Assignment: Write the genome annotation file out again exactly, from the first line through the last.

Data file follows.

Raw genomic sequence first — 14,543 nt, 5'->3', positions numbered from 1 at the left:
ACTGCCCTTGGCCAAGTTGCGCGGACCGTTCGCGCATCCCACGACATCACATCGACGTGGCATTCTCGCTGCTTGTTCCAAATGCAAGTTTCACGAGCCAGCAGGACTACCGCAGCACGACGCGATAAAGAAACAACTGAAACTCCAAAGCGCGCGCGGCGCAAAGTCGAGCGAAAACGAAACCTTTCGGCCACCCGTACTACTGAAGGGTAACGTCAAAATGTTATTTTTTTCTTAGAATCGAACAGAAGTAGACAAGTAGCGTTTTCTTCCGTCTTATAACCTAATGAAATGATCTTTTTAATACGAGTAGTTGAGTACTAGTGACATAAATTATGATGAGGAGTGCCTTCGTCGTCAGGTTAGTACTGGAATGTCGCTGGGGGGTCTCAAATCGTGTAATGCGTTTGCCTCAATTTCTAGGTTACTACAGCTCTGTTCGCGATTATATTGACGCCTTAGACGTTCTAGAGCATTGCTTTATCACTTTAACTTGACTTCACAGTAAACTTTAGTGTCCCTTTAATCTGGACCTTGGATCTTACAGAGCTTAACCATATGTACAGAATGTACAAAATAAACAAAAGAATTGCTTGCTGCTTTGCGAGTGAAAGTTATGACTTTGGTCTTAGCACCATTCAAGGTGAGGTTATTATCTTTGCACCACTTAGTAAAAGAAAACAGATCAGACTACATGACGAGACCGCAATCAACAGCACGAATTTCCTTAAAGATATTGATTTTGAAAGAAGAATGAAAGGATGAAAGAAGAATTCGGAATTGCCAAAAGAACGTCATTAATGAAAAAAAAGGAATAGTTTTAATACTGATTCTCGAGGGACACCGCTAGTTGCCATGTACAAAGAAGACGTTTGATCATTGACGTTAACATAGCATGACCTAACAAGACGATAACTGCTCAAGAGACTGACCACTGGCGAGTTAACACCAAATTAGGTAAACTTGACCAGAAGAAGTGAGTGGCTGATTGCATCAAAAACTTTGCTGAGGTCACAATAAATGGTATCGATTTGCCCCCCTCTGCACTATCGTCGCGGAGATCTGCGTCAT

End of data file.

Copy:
Raw genomic sequence first — 14,543 nt, 5'->3', positions numbered from 1 at the left:
ACTGCCCTTGGCCAAGTTGCGCGGACCGTTCGCGCATCCCACGACATCACATCGACGTGGCATTCTCGCTGCTTGTTCCAAATGCAAGTTTCACGAGCCAGCAGGACTACCGCAGCACGACGCGATAAAGAAACAACTGAAACTCCAAAGCGCGCGCGGCGCAAAGTCGAGCGAAAACGAAACCTTTCGGCCACCCGTACTACTGAAGGGTAACGTCAAAATGTTATTTTTTTCTTAGAATCGAACAGAAGTAGACAAGTAGCGTTTTCTTCCGTCTTATAACCTAATGAAATGATCTTTTTAATACGAGTAGTTGAGTACTAGTGACATAAATTATGATGAGGAGTGCCTTCGTCGTCAGGTTAGTACTGGAATGTCGCTGGGGGGTCTCAAATCGTGTAATGCGTTTGCCTCAATTTCTAGGTTACTACAGCTCTGTTCGCGATTATATTGACGCCTTAGACGTTCTAGAGCATTGCTTTATCACTTTAACTTGACTTCACAGTAAACTTTAGTGTCCCTTTAATCTGGACCTTGGATCTTACAGAGCTTAACCATATGTACAGAATGTACAAAATAAACAAAAGAATTGCTTGCTGCTTTGCGAGTGAAAGTTATGACTTTGGTCTTAGCACCATTCAAGGTGAGGTTATTATCTTTGCACCACTTAGTAAAAGAAAACAGATCAGACTACATGACGAGACCGCAATCAACAGCACGAATTTCCTTAAAGATATTGATTTTGAAAGAAGAATGAAAGGATGAAAGAAGAATTCGGAATTGCCAAAAGAACGTCATTAATGAAAAAAAAGGAATAGTTTTAATACTGATTCTCGAGGGACACCGCTAGTTGCCATGTACAAAGAAGACGTTTGATCATTGACGTTAACATAGCATGACCTAACAAGACGATAACTGCTCAAGAGACTGACCACTGGCGAGTTAACACCAAATTAGGTAAACTTGACCAGAAGAAGTGAGTGGCTGATTGCATCAAAAACTTTGCTGAGGTCACAATAAATGGTATCGATTTGCCCCCCTCTGCACTATCGTCGCGGAGATCTGCGTCAT